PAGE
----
• (Enhanced Interior Gateway Protocol)
  • Hybrid Protocol / Classless / Hello Packet Updates / AD of 90


Rapid ConvergenceUses Diffusing Update Algorithm (DUAL) to achieve rapid convergence.  If no appropriate backup route exists in the local routing table, EIGRP queries its neighbors to discover an alternative route

Reduced bandwidth usageEIGRP does not send periodic updates.  It uses partial updates when the path or the metric to a destination changes.  When the route changes, DUAL sends an update about ONLY that link.

Multiple network layer support – Supports IP, IPX and AppleTalk using protocol-dependant modules (PDMs) that are responsible for protocol requirements specific to the network layer.

Seamless connectivity across all data link layer protocols and topologies – EIGRP does not require special configuration to work across any Layer 2 protocols.  EIGRP supports all WAN topologies; dedicated links, point-to-point links and nonbroadcast multi-access (NBMA) topologies.

EIGRP Features

  1. Rapid Convergence
  2. Reduced bandwidth usage
  3. Support for multiple network-layer protocols
  4. Support for LANs and WANs
  5. Advanced distance vector capabilities
  6. 100 percent loop-free
  7. Easy configuration
  8. Incremental updates
  9. Support for VLSM, discontiguous networks, and classless routing
  10. Compatibility with IGRP


  1. The EIGRP routing process is a transport layer function.  IP packets carrying EIGRP information use protocol 88 in their IP header.



Frame Payload




IP Header

Protocol Number

Packet Payload

88 – EIGRP

6 – TCP

17 – UDP

  • EIGRP’s operational traffic is multicast and unicast, rather than broadcast.
  • EIGRP supports route redistribution from other routing protocols.
  • If routers running EIGRP do not for neighbor relationships, those routers do not exchange EIGRP updates with each other.
  • By default, hello packets are sent every 60 seconds on a T1 or slower multipoint interfaces and every 5 seconds on LANs and other serial interfaces.
  • The EIGRP multicast address is
  • Hello packets report the hold-time value
  • K Values are carried in hello packets.
  • The hold time is the amount of time a router considers a neighbor up without receiving a hello or some other EIGRP packet from that neighbor.
  • The hold-time interval is by default set to 3 times the hello interval.
  • The hold time is not automatically adjusted after the hello interval change.
  • Hello intervals and hold-time values can be set independently on different routers.
  • Peer relationships are not formed if the neighbor resides in a different autonomous system or if the K-values are misaligned on that link.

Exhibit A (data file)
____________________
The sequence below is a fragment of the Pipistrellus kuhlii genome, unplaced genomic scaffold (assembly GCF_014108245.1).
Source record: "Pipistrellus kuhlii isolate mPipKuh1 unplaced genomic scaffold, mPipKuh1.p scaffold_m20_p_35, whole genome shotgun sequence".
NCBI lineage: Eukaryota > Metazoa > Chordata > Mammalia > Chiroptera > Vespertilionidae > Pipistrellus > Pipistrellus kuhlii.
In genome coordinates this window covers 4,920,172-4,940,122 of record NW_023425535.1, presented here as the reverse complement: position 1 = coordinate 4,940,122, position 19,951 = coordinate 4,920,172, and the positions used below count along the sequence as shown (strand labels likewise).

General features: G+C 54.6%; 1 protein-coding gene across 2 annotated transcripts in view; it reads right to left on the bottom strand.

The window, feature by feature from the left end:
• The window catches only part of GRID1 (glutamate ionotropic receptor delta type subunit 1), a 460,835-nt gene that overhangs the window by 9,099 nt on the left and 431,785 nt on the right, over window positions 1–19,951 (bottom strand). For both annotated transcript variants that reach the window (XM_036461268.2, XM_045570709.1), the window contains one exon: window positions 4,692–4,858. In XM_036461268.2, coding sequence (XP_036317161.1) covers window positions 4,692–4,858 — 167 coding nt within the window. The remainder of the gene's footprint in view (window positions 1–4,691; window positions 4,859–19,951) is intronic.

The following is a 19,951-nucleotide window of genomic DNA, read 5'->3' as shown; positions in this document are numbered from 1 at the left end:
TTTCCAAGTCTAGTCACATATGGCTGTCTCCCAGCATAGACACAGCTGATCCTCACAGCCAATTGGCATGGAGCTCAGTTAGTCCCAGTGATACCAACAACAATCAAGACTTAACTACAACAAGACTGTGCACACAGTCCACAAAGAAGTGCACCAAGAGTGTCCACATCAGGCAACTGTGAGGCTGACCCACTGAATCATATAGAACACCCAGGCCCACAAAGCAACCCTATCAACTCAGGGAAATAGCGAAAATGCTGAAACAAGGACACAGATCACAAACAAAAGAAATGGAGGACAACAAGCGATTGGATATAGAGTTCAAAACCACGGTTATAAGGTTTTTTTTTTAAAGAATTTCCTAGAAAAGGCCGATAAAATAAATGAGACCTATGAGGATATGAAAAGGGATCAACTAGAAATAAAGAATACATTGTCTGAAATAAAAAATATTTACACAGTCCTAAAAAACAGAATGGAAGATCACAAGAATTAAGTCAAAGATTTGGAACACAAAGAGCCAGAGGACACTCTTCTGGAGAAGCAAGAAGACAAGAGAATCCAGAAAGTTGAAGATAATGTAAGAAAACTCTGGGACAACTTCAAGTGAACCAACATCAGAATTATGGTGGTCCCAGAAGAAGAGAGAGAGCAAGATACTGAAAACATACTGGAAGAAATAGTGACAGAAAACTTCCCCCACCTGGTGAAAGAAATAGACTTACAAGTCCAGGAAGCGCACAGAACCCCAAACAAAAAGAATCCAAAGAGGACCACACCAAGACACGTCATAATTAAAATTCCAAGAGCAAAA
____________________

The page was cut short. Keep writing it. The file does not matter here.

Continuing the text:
• All packets carrying routing information (update, query, and reply) are sent reliably.
  • Reliable Transport Protocol (RTP) is responsible for a guaranteed, ordered delivery of EIGRP packets to all neighbors.
  • If the Retransmission Timeout (RTO) expires before an ACK packet is received, the EIGRP process transmits another copy of the reliable packet, up to a maximum of 16 times or until the hold time expires.
  • By default, split horizon is enabled on all interfaces.
  • The EIGRP delay value is the sum of the delays in the path, in tens of microseconds, multiplied by 256.
  • EIGRP represents its metrics in a 32-bit format instead of the 24-bit representation by IGRP.
  • The EIGRP metric value ranges from 1 to 4,294,967,296.
  • If the EIGRP topology table has many entries that have an equal-cost FD to a destination network, all successors (up to 4 by default) for that destination network are installed in the routing table.
  • The routing table is a subset of the topology table; the topology table contains more detailed information about each route, backup routes, and information used exclusively by DUAL.
  • The mathematical formula to ensure that the FS is loop-free requires that the AD of the backup route be less that the FD of the Successor.
  • When using serial links, (Frame Relay, SMDS, etc.), define the link’s bandwidth for the purposes of sending routing update traffic on the link.  Set the bandwidth to match the line speed.  For Frame Relay P2P interfaces, set the bandwidth to the CIR, for P2MP connections set the bandwidth to the sum of all CIRs.  If you have PVCs and they have different CIRs, set the bandwidth to the lowest CIR multiplied by the number of PVCs for the connection.